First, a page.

Solid-state NMR investigation of viral fusion glycoprotein 41 (gp41)
Author(s)Morgan, Chloe A.(Chloe Anne)
Solid-state nuclear magnetic resonance investigation of viral fusion glycoprotein 41 (gp41)
Massachusetts Institute of Technology. Department of Chemistry.
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Protein-mediated membrane fusion is an integral part of numerous cellular processes and viral entry. The HIV envelope glycoprotein mediates viral entry into target cells by fusing the viral envelope with the cell membrane. This process requires large-scale and multi-step conformational changes of the viral fusion protein gp41. Our current understanding of the mechanisms of protein-induced membrane structural changes involved in viral entry is incomplete because the hydrophobic N-terminal fusion peptide (FP) and C-terminal transmembrane domain (TMD) of gp41 have resisted structure determination. In our study, we expressed a gp41 construct, "short NC", containing both hydrophobic termini, including the FP, the fusion-peptide proximal region (FPPR), the membrane-proximal external region (MPER), and the TMD, together with a truncated water-soluble ectodomain linking the N and C termini. In order to probe the membrane-bound topology and conformation of gp41, we reconstituted "short NC" gp41 into a virus-mimetic membrane for solid-state NMR experiments. ¹³C chemical shifts of ¹³C isotopically labeled residues indicated that the C-terminal MPER-TMD region is predominantly [alpha]-helical, whereas the N-terminal FP-FPPR exhibits [beta]-sheet character. Water and lipid ¹H polarization transfer to the protein revealed that the TMD is well inserted into the membrane, while the FPPR and MPER are more hydrated and exposed to the membrane surface. Importantly, we observed correlation signals between the FP-FPPR and the MPER, providing direct evidence that the ectodomain is sufficiently collapsed to bring the N- and C-terminal hydrophobic domains into close proximity. These results support a hemifusion-like structural model of gp41 in which its ectodomain forms a partially folded hairpin that places the FPPR and MPER on the opposing surfaces of two lipid membranes that are in close proximity.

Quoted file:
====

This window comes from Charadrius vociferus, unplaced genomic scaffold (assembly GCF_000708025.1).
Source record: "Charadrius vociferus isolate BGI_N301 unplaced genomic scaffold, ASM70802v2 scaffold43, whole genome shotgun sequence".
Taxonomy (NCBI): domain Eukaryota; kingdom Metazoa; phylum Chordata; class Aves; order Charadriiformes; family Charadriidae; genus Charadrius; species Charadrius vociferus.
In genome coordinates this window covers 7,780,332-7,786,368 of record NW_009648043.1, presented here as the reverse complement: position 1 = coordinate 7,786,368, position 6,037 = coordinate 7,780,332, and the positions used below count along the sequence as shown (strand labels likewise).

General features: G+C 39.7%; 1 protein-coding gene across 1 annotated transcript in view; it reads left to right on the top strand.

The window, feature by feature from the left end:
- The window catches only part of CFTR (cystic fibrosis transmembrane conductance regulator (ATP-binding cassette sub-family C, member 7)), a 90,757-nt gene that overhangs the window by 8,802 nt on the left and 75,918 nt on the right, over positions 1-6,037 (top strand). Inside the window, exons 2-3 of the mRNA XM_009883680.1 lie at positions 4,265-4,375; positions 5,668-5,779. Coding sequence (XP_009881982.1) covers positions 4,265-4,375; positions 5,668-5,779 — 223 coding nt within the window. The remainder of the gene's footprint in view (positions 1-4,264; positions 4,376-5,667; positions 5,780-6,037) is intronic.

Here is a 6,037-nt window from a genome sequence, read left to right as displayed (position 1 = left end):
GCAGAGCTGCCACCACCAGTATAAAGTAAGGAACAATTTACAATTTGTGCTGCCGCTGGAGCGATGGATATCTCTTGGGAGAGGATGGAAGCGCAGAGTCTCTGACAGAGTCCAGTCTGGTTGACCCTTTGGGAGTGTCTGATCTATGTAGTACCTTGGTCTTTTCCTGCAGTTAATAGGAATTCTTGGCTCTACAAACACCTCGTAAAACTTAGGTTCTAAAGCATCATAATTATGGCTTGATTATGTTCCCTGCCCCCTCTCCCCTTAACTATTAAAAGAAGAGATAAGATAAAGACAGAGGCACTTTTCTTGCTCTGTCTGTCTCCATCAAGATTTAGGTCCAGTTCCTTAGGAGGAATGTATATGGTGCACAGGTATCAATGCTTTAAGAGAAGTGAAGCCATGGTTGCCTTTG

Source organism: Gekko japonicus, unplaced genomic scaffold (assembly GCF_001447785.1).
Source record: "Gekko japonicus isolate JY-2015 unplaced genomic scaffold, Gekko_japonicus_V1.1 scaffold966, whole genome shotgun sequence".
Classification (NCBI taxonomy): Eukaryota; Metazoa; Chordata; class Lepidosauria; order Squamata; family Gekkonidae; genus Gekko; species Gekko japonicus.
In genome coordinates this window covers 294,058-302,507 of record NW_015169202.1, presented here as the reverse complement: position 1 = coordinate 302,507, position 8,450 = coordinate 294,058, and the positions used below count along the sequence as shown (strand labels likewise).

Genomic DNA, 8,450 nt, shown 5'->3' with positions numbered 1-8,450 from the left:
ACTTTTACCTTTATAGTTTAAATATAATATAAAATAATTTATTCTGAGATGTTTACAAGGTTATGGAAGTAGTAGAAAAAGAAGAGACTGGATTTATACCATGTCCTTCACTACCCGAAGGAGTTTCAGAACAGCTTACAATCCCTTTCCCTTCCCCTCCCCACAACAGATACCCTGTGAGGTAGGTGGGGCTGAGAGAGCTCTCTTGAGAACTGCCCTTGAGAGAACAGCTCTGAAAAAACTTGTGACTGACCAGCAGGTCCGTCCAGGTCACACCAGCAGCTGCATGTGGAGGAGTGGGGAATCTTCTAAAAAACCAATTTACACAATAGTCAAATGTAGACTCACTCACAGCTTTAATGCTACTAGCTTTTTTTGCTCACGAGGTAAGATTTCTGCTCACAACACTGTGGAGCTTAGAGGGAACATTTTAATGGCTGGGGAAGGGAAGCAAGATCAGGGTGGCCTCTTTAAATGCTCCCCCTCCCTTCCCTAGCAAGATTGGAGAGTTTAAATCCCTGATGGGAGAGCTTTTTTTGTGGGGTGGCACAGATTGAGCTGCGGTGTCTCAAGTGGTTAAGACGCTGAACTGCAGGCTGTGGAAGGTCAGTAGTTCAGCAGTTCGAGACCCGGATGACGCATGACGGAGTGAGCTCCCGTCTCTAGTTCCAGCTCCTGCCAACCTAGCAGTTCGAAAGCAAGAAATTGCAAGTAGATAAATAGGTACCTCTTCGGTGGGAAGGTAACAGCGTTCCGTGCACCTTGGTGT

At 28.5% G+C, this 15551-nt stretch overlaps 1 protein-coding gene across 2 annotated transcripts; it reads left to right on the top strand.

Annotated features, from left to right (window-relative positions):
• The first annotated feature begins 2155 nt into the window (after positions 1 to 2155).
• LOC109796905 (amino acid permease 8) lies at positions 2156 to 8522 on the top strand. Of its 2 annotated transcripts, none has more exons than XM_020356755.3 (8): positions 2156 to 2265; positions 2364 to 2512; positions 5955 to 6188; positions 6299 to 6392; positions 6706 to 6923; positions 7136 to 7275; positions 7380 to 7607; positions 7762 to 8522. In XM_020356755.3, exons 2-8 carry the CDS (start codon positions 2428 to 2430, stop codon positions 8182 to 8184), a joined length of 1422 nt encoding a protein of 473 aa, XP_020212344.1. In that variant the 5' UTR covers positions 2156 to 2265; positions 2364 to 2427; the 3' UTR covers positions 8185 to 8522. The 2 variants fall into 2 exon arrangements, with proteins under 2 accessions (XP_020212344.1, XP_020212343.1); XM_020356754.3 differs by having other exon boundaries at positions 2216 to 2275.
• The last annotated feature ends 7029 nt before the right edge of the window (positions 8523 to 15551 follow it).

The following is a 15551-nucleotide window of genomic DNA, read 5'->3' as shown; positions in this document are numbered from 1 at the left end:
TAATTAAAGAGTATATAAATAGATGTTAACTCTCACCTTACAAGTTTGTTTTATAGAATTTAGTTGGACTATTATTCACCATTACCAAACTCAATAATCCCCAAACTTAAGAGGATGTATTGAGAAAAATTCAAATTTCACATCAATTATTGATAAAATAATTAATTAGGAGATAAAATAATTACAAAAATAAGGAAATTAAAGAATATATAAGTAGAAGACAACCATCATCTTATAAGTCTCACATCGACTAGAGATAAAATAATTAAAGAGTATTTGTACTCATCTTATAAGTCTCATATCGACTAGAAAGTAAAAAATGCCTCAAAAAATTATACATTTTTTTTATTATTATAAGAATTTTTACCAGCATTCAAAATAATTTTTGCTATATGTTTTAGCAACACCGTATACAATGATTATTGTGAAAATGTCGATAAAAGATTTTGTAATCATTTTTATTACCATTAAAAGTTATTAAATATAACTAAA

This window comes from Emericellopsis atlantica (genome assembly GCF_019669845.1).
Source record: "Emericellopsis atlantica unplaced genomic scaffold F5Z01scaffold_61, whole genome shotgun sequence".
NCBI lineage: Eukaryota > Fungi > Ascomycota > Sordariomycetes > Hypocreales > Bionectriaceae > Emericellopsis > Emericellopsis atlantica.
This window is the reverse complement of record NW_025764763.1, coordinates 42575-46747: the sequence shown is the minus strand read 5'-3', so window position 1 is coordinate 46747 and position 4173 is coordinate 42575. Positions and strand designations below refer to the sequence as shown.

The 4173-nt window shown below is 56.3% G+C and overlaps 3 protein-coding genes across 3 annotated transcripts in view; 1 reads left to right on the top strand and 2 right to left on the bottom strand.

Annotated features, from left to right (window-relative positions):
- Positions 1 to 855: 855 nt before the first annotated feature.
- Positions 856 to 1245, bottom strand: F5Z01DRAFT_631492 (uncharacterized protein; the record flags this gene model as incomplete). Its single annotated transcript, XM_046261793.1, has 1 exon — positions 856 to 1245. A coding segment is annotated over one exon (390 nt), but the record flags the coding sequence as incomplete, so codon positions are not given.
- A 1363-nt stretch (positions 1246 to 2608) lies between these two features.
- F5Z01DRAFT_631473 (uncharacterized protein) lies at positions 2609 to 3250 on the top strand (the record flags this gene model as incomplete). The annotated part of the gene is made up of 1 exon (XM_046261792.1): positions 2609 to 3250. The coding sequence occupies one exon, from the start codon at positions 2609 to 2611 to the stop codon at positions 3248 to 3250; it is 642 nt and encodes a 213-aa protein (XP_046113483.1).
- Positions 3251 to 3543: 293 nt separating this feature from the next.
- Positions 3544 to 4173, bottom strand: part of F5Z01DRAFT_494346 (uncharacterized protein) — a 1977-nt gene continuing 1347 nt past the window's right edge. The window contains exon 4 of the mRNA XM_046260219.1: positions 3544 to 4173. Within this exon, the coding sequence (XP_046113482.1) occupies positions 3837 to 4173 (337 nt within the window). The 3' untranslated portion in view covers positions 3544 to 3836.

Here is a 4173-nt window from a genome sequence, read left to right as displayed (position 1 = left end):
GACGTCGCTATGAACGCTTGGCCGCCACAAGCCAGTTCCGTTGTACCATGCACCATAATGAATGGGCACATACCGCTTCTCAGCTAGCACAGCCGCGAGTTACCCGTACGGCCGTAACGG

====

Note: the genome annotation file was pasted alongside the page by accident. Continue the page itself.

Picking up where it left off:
Thesis: S.M. in Biological Chemistry, Massachusetts Institute of Technology, Department of Chemistry, 2019Cataloged from PDF version of thesis.Includes bibliographical references (pages 33-36).
DepartmentMassachusetts Institute of Technology. Department of Chemistry
Massachusetts Institute of Technology